Internationally known as a writer, hostess, and patron of the arts of the twentieth century, Mabel Dodge Luhan (1879-1962) is not known for her experiences with venereal disease, unmentioned in her four-volume published memoir. Making the suppressed portions of Luhan's memoirs available for the first time, well-known biographer and cultural critic Lois Rudnick examines Luhan's life through the lenses of venereal disease, psychoanalysis, and sexology. She shows us a mover and shaker of the modern world whose struggles with identity, sexuality, and manic depression speak to the lives of many women of her era.
Restricted at the behest of her family until the year 2000, Rudnick's edition of these remarkable documents represents the culmination of more than thirty-five years of study of Luhan's life, writings, lovers, friends, and Luhan's social and cultural milieus in Italy, New York, and New Mexico. They open up new pathways to understanding late Victorian and early modern American and European cultures in the person of a complex woman who led a life filled with immense passion and pain.
"Rudnick deserves thanks for making these pieces public. Highly recommended." --Choice
"Whether you approach The Suppressed Memoirs of Mabel Dodge Luhan with an interest in early twentieth-century culture and art, New Mexico history, gender politics, or even disease, it's a compelling read."--Pasatiempo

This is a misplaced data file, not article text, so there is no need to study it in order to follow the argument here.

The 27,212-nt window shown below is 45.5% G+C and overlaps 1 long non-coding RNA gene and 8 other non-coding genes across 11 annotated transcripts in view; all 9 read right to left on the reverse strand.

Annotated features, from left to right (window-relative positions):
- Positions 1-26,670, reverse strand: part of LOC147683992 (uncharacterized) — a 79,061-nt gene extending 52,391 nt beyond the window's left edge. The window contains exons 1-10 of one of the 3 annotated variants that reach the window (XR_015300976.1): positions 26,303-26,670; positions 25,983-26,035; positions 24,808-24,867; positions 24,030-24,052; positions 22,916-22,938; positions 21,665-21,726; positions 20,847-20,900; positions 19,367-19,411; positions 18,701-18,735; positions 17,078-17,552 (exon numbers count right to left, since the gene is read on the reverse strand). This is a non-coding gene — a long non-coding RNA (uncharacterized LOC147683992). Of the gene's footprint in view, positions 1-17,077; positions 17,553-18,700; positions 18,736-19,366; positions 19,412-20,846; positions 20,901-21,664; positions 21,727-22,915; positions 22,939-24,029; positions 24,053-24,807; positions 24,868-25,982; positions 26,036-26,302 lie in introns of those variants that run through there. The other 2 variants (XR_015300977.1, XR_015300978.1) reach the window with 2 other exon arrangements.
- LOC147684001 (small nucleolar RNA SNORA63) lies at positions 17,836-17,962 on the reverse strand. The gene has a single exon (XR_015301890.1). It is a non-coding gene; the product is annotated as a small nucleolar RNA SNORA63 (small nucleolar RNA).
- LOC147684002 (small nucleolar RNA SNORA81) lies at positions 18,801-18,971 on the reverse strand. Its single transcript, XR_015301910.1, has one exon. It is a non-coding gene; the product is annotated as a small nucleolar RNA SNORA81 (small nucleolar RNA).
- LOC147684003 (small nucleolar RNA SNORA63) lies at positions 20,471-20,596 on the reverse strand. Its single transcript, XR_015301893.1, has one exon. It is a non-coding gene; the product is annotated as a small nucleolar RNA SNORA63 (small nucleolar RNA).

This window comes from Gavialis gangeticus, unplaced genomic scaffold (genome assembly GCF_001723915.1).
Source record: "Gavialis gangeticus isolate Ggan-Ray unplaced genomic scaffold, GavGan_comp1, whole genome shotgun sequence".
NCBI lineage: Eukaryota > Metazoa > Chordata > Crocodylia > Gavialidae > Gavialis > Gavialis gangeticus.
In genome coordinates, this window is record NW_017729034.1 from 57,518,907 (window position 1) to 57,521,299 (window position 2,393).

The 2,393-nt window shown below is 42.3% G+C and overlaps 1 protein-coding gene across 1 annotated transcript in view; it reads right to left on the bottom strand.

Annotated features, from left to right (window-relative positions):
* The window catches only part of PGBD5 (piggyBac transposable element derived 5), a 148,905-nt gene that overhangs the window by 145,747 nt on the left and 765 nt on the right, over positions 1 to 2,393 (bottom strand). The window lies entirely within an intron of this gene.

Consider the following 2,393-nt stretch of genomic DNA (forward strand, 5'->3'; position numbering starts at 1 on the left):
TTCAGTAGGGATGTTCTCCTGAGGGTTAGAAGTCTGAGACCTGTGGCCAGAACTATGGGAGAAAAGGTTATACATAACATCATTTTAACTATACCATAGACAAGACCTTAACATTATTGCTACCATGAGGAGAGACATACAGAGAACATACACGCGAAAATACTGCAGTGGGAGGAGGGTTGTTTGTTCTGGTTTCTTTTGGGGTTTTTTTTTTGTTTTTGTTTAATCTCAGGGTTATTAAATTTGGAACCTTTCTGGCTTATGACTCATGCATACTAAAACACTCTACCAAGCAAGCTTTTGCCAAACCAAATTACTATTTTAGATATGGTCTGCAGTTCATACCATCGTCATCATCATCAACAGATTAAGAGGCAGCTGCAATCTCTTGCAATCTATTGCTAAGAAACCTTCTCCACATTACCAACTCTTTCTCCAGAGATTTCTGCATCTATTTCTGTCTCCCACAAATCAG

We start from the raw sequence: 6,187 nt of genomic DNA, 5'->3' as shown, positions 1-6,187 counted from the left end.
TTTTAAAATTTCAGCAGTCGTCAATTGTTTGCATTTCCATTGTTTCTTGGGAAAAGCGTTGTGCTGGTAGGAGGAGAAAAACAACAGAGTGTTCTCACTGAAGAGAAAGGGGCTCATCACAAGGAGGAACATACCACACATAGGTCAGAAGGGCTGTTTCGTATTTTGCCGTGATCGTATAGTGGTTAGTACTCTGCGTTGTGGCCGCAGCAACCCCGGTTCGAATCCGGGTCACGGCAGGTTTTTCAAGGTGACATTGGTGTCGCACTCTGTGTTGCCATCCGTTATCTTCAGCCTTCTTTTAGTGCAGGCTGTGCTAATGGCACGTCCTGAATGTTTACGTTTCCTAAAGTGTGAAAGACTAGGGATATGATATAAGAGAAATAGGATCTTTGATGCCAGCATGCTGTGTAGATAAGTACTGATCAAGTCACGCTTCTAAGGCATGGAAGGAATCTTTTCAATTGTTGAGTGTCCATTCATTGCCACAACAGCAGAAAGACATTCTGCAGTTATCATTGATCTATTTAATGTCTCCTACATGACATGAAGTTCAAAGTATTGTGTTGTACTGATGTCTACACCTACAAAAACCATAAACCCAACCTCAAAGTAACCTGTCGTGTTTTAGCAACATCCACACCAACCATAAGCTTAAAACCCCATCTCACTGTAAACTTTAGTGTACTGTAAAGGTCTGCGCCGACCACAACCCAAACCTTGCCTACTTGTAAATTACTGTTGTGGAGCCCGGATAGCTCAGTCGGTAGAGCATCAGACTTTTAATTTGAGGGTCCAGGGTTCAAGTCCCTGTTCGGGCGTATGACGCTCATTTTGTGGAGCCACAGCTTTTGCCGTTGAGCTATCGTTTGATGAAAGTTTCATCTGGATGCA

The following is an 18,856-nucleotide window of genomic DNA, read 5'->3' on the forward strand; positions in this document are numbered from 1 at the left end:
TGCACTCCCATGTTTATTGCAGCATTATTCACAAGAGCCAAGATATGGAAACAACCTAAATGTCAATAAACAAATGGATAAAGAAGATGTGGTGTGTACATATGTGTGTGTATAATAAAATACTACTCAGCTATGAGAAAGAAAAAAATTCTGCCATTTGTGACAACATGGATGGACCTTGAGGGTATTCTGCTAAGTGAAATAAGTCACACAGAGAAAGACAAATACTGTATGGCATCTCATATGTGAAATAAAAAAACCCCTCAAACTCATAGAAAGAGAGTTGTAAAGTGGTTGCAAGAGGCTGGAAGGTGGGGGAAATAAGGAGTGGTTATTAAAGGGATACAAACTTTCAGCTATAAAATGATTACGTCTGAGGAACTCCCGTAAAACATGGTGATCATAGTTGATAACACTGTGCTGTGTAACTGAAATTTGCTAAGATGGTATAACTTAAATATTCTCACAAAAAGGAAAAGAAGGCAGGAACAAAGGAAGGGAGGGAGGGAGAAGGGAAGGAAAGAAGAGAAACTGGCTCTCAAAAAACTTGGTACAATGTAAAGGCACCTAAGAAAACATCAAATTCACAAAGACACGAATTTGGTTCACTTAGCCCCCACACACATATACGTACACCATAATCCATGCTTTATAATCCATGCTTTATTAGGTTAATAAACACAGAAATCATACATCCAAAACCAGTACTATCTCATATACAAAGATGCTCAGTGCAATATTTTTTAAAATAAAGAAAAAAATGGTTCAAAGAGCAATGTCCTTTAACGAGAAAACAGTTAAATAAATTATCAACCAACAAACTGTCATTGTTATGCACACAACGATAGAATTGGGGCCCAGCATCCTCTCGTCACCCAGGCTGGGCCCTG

"Under the deft editorial and analytical gaze of Professor Rudnick, The Suppressed Memoirs reveals a woman who was physically, mentally, and emotionally tortured by her relations with men--lovers and analysts alike. . . . Now we can see more than ever how this talented and vivid woman was caught between Victorian sensibilities and emerging modern attitudes about sex, gender, and women. From that vantage we can gain a fair appreciation of the distance we have come."--New Mexico Historical Review
"In this illuminating volume, comprising previously unpublished portions of Mabel Dodge Luhan's memoirs, Rudnick analyzes the influential art patron's confessions and places them in an enlivening historical context. . . . Populated by such artistic, cultural, and literary luminaries as Picasso, O'Keeffe, and Gertrude Stein, Luhan's diaries are thoroughly engaging in their own right. But combined with Rudnick's enlightening analysis, they become an indispensable looking glass into life during a tumultuous transitional period."--Publishers Weekly